Gunshots and a bike crash- Just another day biking in the hood
After getting a new set of brake pads at a bike shop in Seattle, I headed home via Hiawatha Place and the I-90 trail. As I was biking up from Rainier Ave to meet the I-90 trail, I heard what I assumed were firecrackers. As I rounded the corner and started heading uphill, I came across a group of 10-20 young black males dressed in hoodies, do-rags, baggy pants and shorts who were faced off against each other in two distinctive groups. It dawned on me that these weren’t simply “good kids” just playing with firecrackers – those were gunshots and I had just cycled into the middle of a gang battle.
Now, I know what you’re thinking. Gang battle? Gunshots? HOLY CRAP! At the time, however, I never felt threatened. The gangs were already starting to scatter when I arrived on the scene and nobody even acknowledged my presence, let alone threatened me. Aside from the very real possibility of being hit by an errant bullet, I never felt any fear. Ok, that’s not totally true. After all of the “yewts” had scattered and were no longer visible the thought crossed my mind that there might still be somebody around willing to take a couple of pot shots at a passing cyclist. Thankfully, the rest ride up to the trail and 23rd Ave S was very quiet with no more shots fired.
But the story isn’t over. After I reached the main trail and crossed 23rd Ave S, I came across two stopped cyclists with particularly alarmed looks on their faces. As I pass them, I overhear one of them talking on his phone about gunshots. I then realize that I’m a witness and should probably stop in case responding police want to speak with me. As I’m pulling over, I hear brakes squealing and then WHAM! Another cyclist slams into me at full speed. I go down to the pavement, along with my bike, and the other cyclist. As I’m laying on the ground, she stands up and frantically asks, “Are you all right!?” Lying there with hopefully only minor bruises and scrapes the only response I could come up with was, “May I suggest you get a bell and use it when passing?”. I believe I’m at least partially responsible for the crash as I must have moved left without warning – all the damage to my bike is on the right side. That said, I’m relatively sure that she was going well in excess of 15 mph and was “in the zone” so to speak. Her front wheel was tacoed and she ended up walking her bike to a location where a friend was going to pick her up.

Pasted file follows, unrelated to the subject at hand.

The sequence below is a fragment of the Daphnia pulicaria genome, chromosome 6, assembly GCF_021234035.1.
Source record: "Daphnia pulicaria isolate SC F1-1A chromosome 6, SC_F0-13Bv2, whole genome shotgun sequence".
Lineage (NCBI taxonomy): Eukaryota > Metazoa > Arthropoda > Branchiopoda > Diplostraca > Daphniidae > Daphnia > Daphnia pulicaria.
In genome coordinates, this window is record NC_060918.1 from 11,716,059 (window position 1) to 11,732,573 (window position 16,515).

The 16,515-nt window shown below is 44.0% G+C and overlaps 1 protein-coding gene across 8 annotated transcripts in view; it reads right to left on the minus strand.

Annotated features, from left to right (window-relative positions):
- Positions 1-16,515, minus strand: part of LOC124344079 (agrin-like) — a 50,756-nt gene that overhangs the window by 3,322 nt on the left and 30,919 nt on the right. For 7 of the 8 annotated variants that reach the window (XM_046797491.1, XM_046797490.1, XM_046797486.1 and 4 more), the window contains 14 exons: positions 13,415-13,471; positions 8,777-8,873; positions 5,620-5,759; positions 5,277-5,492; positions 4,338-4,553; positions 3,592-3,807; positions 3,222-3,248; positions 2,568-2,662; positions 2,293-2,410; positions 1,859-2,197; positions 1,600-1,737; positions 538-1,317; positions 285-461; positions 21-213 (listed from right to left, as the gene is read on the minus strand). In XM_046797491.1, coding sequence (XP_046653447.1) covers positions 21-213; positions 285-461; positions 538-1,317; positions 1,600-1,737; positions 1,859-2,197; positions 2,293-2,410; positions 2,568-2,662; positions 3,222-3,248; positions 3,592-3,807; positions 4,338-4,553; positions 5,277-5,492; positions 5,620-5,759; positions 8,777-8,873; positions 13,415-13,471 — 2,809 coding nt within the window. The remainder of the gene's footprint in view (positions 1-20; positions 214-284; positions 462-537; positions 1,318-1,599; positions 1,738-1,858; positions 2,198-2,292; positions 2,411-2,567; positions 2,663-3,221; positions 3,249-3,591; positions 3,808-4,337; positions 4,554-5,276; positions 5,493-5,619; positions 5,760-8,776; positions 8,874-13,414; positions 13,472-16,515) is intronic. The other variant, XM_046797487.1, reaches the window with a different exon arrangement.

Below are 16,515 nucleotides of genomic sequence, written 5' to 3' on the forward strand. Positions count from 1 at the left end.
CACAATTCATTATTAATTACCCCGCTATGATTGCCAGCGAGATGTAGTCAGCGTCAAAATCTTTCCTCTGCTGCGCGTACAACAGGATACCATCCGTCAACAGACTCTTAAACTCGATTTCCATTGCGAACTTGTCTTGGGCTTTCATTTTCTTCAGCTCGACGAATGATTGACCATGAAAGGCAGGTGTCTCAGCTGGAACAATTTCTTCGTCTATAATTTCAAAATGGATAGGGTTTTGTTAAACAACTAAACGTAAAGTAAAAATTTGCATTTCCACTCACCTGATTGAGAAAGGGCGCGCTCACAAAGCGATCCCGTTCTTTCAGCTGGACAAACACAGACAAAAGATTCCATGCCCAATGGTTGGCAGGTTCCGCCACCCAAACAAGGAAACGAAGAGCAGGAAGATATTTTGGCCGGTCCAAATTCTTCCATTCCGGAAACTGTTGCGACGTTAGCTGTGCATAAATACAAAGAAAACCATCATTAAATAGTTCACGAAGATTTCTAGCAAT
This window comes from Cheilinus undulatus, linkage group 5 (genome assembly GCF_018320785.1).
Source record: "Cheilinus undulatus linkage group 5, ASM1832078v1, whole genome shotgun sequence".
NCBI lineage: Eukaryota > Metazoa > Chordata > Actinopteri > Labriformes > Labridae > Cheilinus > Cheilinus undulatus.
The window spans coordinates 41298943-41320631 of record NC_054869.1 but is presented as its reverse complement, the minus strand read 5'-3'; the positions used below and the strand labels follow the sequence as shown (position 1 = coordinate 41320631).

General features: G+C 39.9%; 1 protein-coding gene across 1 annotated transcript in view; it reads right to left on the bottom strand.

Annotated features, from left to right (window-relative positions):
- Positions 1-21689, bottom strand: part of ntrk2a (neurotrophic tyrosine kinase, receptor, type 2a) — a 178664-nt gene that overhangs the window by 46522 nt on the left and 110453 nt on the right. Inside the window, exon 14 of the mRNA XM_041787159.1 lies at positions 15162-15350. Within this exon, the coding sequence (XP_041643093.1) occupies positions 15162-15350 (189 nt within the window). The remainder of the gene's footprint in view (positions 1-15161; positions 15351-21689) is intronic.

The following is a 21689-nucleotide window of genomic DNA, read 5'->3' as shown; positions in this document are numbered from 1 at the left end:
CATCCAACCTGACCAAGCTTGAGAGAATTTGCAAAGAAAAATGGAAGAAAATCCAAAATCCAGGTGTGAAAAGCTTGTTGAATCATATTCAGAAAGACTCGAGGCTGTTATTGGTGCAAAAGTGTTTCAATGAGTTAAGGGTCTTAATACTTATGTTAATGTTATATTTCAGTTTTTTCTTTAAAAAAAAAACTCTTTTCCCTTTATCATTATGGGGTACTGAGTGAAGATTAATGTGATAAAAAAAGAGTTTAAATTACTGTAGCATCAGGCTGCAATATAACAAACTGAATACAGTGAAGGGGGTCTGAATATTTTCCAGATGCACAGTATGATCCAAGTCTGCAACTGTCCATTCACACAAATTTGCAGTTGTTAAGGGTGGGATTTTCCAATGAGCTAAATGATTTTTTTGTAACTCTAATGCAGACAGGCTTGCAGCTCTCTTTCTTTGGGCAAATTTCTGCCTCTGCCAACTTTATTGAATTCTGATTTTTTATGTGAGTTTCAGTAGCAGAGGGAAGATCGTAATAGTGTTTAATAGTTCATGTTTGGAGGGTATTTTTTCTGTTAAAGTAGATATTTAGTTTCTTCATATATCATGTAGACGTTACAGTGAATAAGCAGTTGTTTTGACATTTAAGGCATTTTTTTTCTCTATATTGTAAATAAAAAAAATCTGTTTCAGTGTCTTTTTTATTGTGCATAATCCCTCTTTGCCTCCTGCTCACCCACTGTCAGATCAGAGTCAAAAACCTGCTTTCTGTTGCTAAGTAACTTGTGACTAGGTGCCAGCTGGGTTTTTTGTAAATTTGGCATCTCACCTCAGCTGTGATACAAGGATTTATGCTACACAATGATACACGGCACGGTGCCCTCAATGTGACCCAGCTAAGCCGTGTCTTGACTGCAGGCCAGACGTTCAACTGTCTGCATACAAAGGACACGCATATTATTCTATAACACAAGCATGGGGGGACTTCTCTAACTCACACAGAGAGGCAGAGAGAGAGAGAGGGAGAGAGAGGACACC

Ok, so lessons learned?
- ALWAYS look behind me before slowing on a trail or especially moving left
- ALWAYS use a bell or my voice when passing other trail users
- And finally, Kevlar – It’s not just for flat-resistant tires
(Irony on #1 and #2 – I just attended a cycling safety course last week – Oh yeah, *that’s* what they mean by scanning and looking behind you. I get it now! As for #3, well, I don’t expect Kevlar lined bike clothes to appear on the market any time soon)